We have no idea
A couple of decades ago, at a party, I was introduced to a tall thin man with an infectious grin framed by a dark goatee. His hair curled around his collar. His eyes were the sort of blue it’s hard to forget, although apparently I had.
“We’ve already met,” he said.
“I’m awfully sorry,” I said, blushing furiously and shuffling my feet. “I don’t remember.” And really, I thought I would remember this young man. He was quite lovely to look at, with those eyes and that grin. “Could you remind me?”
He looked a bit sheepish and took a swig from the bottle of beer in his hand, then launched into a long tale involving a day a good decade previous, on which he had found himself in something of an emotional cul-de-sac. In fact, he said, he had been in considerable distress. Apparently we had been waiting for a bus at the same stop and I struck up a conversation with him (he said he suspected I sensed his distress, but I suspect it had something to do with those eyes). Before he knew it, he was spilling out his story and we decided whatever business we had at the other end of the bus ride could wait. He told me we went for coffee and that I listened to him and talked with him for the better part of four hours, at the end of which, well, he decided not to do what he’d been thinking about.
When he stopped speaking, I admit I was absolutely discombobulated and baffled. He was obviously telling the truth — I would have been where he said, when he said, and he described what I was wearing, and certain things I’d shared with him about my own life at the time that were all accurate. And he didn’t seem like a stalker.
But how, I asked, can that be? How could I spend half a day with someone, discussing important issues, and have no recollection of the incident whatsoever? I might be rather bad with names and faces, but I am awfully good at remembering moments of emotional connection — it’s part of the writer’s bag ‘o tricks I’m afraid. The entire thing was most unsettling.
“I’ve come to the conclusion that’s the way things work,” the man said.
“How so?” I asked.
“We really don’t have any idea how we affect other people. We don’t know who we help or who we harm…at least not all the time…not unless we’re supposed to.”
“What do you mean ‘supposed to’?”
“Unless it’s to our spiritual benefit.” He rolled the beer bottle between his palms. “Otherwise, there’s just some plan, some web that’s too big, too complicated, too intricate for us to comprehend. We only get to see what we need to see. The rest of the time we just try and do the next right thing.” He made a face. “I don’t think I’m explaining this very well.”
But I thought he was.
For a moment I had a flash of understanding, about how I stumble rather blindly through the world, trying to doing the least amount of harm I can, filled with insecurities and regrets and often buffeted with feelings of uselessness and futility. But at the same time I saw how certain people came into my life for brief moments that turned out to be turning points. In many cases I was quite sure these people would be unaware of the great impression they, or some work or action of theirs, made on me, but nevertheless, there it was.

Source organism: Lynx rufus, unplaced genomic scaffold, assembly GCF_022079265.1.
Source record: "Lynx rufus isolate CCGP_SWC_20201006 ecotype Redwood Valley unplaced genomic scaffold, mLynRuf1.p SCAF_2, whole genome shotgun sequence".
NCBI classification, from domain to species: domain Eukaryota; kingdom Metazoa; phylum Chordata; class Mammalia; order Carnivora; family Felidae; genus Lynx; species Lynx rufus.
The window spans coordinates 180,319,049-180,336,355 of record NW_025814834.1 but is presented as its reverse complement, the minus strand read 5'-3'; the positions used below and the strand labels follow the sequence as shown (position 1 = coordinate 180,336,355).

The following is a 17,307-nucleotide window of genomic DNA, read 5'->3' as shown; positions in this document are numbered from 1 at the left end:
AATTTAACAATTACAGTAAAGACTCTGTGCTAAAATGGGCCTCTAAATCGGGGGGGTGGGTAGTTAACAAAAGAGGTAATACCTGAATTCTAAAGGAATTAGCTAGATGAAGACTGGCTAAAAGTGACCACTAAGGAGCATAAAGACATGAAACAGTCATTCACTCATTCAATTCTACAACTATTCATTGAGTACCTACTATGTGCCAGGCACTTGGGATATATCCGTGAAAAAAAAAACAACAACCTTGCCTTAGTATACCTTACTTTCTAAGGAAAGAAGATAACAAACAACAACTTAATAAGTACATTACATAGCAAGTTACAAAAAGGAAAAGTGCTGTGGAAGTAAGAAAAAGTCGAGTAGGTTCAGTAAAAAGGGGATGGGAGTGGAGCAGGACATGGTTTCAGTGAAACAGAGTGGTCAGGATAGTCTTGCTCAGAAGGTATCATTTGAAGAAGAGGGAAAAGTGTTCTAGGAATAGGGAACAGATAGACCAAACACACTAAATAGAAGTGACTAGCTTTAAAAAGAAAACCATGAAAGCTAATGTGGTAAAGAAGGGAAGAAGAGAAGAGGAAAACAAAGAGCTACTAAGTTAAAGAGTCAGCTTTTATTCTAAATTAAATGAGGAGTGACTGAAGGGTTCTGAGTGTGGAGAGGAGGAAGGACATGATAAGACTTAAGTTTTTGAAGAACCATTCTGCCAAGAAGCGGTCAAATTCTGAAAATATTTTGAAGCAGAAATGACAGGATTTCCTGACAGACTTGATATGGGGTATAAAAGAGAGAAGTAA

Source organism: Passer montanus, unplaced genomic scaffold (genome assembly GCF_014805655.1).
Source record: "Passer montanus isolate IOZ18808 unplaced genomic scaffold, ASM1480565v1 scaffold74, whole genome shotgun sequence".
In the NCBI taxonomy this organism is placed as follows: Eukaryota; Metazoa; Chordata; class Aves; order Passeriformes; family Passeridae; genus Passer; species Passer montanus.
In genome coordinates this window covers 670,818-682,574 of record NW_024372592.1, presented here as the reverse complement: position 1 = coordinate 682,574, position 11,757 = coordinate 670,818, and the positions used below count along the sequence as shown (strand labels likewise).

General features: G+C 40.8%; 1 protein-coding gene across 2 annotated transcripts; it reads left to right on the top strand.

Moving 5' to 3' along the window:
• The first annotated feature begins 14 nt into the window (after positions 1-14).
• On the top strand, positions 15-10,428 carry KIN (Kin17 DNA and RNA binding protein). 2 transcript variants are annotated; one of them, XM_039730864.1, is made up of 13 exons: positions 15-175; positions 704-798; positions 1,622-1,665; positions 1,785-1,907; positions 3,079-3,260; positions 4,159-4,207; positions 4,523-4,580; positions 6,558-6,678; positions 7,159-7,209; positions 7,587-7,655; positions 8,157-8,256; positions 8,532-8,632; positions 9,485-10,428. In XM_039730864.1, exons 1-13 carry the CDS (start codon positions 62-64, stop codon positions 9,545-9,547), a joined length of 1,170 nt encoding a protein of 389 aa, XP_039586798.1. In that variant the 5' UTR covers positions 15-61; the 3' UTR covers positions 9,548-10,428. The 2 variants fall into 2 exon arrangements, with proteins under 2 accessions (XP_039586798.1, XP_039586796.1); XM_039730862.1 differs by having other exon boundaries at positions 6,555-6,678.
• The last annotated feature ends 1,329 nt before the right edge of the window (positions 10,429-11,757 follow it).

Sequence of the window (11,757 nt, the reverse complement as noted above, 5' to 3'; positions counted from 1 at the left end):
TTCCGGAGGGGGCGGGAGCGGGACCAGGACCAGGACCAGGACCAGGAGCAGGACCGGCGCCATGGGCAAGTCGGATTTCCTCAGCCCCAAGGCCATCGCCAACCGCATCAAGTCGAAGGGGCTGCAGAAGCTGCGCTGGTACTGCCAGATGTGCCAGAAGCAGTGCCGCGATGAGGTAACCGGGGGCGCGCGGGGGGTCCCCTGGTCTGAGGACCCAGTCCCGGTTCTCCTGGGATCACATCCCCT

“It’s a strange feeling,” I said. “I feel odd. Humbled, and well, tearful and joyful all at the same time.”
“Yeah, it’s like that when we get a glimpse,” he said. “Anyway, when I saw you, I wanted to tell you. I figured if we were put together again then maybe there was a reason you needed to know.”
He grinned, gave me a hug and turned into the crowd. I caught sight of him several times during the evening, but never saw him after that.
He was right about the needing to know, I think. When we met, again, at that party, it was a particularly low time for me, and I had been feeling as though my life was rather meaningless for too long. What he said introduced to me the concept that perhaps whether I was contributing enough to the world or not wasn’t up to me to decide; that as long as I strived to do, as he said, the next right thing, any judging of my performance is best left to someone who has the whole picture, and…since the only thing I know for certain about God is that I’m not it…that someone isn’t me. There’s a great relief in that, a sense that the universe, no matter how complex and mysterious, is benevolent, and tipped towards good.
Is this truly the way the universe works? I have no idea. But I have learned, through the fellowship to which I belong (you know, the one that meets in church basements mostly, the one comprised of folks who don’t want to get drunk and/or high any more), that I’m not in charge of the universe, I’m not the director of the play, I’m not even the bus driver. I have learned that suffering is all around me, that it is my responsibility to alleviate it wherever and whenever I can, and that the best place is to start with the person right there in front of me.
Almost everything is none of my business, and I have no idea what impact I will have on the world around me. The only thing I can try for is a compassionate and willing heart, and so, once again, I find myself contemplating Thomas Merton’s prayer:
MY LORD GOD, I have no idea where I am going. I do not see the road ahead of me. I cannot know for certain where it will end. Nor do I really know myself, and the fact that I think I am following your will does not mean that I am actually doing so. But I believe that the desire to please you does in fact please you. And I hope I have that desire in all that I am doing. I hope that I will never do anything apart from that desire. And I know that if I do this you will lead me by the right road, though I may know nothing about it. Therefore I will trust you always though I may seem to be lost and in the shadow of death. I will not fear, for you are ever with me, and you will never leave me to face my perils alone.
Amen to that.
Just get yourself lost in the woods sometime — the effect is about the same.